Jim Kaat has been around baseball for most of his 79 years, and he doesn't like what he sees in the game today.
So Kaat, a left-handed pitcher whose MLB career began in 1959 and spanned four decades, offered up a radical plan to improve the sport in The Athletic on Friday.
Katt, who has worked in the broadcast booth since 1986 with the Yankees, Twins, NBC and ESPN, and still does an occasional game for MLB Network, says the league's pace of play rules are not enough -- "a little blip on the screen."
Now a special assistant to the Minnesota Twins, Kaat offered up these arguments for his plan:
• It would restore the importance of starting pitchers: "Go five," Kaat said, "and then turn it over to the setup man and closer."
• It would reduce the size of pitching staffs: "When I broke in, there were 16 teams, eight in each league," Kaat said. "You had basically 10 pitchers on a staff, 160 in all of the major leagues. Now you have almost 400."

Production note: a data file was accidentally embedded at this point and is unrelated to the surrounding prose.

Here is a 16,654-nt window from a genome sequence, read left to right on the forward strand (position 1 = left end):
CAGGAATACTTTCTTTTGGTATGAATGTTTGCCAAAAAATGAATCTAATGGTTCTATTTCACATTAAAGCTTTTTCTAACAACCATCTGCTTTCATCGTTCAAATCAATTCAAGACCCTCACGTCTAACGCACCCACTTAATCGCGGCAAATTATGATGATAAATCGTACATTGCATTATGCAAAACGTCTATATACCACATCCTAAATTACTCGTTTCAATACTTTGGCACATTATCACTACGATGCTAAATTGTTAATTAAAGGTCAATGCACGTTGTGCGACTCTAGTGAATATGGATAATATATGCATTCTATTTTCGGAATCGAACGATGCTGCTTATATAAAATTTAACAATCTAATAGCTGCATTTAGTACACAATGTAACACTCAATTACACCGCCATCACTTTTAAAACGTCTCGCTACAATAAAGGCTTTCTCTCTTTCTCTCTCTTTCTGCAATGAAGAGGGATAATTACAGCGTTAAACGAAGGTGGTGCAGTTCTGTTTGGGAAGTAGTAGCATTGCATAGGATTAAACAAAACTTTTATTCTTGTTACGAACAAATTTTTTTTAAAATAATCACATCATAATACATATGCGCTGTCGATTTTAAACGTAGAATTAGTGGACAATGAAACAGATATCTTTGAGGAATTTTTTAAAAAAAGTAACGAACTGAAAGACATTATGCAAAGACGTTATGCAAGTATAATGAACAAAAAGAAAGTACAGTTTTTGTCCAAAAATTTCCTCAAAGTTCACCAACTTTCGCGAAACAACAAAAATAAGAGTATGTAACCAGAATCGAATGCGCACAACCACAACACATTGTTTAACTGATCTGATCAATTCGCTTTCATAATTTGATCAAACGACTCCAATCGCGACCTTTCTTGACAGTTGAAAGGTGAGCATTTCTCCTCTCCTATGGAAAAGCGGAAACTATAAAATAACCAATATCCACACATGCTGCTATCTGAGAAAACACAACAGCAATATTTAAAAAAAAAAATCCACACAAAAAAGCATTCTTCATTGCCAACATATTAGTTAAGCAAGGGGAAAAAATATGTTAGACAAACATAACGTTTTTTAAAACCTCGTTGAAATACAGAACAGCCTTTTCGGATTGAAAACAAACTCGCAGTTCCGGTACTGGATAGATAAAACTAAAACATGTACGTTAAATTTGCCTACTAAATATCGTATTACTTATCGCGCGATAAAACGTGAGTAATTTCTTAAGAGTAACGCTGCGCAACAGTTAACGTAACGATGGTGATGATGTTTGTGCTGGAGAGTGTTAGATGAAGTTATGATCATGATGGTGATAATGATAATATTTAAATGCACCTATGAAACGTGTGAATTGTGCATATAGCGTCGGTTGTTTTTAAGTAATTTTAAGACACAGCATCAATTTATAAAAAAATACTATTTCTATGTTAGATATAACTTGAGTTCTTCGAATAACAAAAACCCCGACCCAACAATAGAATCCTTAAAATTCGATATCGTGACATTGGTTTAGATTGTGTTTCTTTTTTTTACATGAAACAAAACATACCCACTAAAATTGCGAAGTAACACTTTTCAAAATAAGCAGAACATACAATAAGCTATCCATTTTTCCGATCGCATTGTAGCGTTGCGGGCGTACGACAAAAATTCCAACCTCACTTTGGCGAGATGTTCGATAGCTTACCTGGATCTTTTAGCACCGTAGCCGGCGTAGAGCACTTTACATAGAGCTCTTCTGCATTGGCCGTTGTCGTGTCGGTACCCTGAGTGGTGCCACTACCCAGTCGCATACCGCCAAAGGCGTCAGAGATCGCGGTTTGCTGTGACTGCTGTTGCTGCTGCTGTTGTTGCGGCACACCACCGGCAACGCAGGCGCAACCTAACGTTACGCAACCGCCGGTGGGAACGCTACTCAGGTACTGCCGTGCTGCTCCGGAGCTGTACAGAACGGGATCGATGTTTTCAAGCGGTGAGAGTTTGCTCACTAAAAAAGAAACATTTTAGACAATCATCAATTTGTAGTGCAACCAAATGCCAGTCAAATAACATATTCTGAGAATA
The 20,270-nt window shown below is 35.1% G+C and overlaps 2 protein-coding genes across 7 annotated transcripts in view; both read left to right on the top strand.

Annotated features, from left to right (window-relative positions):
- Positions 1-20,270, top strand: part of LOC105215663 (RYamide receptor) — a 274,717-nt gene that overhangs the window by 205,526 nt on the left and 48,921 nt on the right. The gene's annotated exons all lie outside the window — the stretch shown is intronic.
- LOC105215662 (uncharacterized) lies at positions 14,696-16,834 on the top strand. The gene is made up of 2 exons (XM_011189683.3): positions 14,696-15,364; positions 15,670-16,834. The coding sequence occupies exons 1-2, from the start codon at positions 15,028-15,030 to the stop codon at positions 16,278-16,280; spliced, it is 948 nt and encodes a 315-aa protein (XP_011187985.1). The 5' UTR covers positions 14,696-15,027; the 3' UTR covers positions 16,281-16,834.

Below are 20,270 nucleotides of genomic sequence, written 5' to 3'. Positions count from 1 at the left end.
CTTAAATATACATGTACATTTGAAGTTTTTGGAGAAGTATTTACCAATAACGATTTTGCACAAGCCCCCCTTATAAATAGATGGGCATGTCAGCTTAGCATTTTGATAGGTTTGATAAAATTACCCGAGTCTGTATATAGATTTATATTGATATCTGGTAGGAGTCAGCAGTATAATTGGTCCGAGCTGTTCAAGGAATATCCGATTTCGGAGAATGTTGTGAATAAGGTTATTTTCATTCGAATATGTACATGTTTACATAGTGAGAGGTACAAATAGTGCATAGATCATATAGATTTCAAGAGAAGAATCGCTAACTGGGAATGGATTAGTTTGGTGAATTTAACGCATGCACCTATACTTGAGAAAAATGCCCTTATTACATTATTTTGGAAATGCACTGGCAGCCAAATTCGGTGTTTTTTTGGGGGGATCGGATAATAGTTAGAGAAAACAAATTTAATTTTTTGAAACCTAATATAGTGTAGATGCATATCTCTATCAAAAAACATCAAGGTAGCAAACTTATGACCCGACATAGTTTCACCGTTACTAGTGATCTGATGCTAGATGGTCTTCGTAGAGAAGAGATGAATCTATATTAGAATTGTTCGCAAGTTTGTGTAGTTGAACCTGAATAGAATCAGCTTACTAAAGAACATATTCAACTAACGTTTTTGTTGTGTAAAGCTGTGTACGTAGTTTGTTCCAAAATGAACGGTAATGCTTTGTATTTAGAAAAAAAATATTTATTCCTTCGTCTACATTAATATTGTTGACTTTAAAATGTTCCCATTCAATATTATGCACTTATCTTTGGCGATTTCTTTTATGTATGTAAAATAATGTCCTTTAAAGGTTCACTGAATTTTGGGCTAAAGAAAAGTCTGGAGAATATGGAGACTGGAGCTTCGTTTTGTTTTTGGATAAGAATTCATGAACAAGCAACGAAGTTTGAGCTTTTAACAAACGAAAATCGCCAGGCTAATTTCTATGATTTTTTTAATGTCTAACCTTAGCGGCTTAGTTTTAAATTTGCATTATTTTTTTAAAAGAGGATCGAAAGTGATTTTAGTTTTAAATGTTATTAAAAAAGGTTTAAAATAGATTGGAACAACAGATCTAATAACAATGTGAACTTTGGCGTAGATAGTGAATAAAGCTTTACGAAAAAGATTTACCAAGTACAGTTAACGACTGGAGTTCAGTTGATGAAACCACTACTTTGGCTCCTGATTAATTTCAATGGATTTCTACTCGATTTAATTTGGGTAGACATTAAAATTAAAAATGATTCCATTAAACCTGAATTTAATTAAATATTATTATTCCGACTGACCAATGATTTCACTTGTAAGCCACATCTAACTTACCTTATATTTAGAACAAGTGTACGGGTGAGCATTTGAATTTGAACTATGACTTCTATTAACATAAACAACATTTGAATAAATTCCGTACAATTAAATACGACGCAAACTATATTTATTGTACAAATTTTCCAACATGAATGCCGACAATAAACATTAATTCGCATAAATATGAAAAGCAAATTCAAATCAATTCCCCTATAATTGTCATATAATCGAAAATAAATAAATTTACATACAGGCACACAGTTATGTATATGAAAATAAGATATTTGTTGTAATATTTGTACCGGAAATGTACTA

• It would help bring back four-man rotations, allowing some of the biggest stars in the game to pitch more often: "We went every four days back when we were pitching 300 innings," Kaat said. "These guys are bigger, better, stronger. It would just be a matter of training them."
Kaat dismissed the notion that seven-inning games would render obsolete the history books and the stats that drive so many baseball fans.
"To me, the record book has been distorted over the years in so many ways -- expansion, the DH, 13-man pitching staffs, steroids, can't brush hitters off the plate, livelier bats, hitters diving into the ball," Kaat said. "Craig Kimbrel just got his 300th save. That's a great accomplishment. But 300 saves when Kimbrel does it is a lot different than when Bruce Sutter did it."
Kaat thinks his plan would shorten games and bring in more fans. He says it might keep players healthier. And most important, it might make the game more interesting.
"It's become a home run derby, with more strikeouts," Kaat said. "The fans and players deserve better."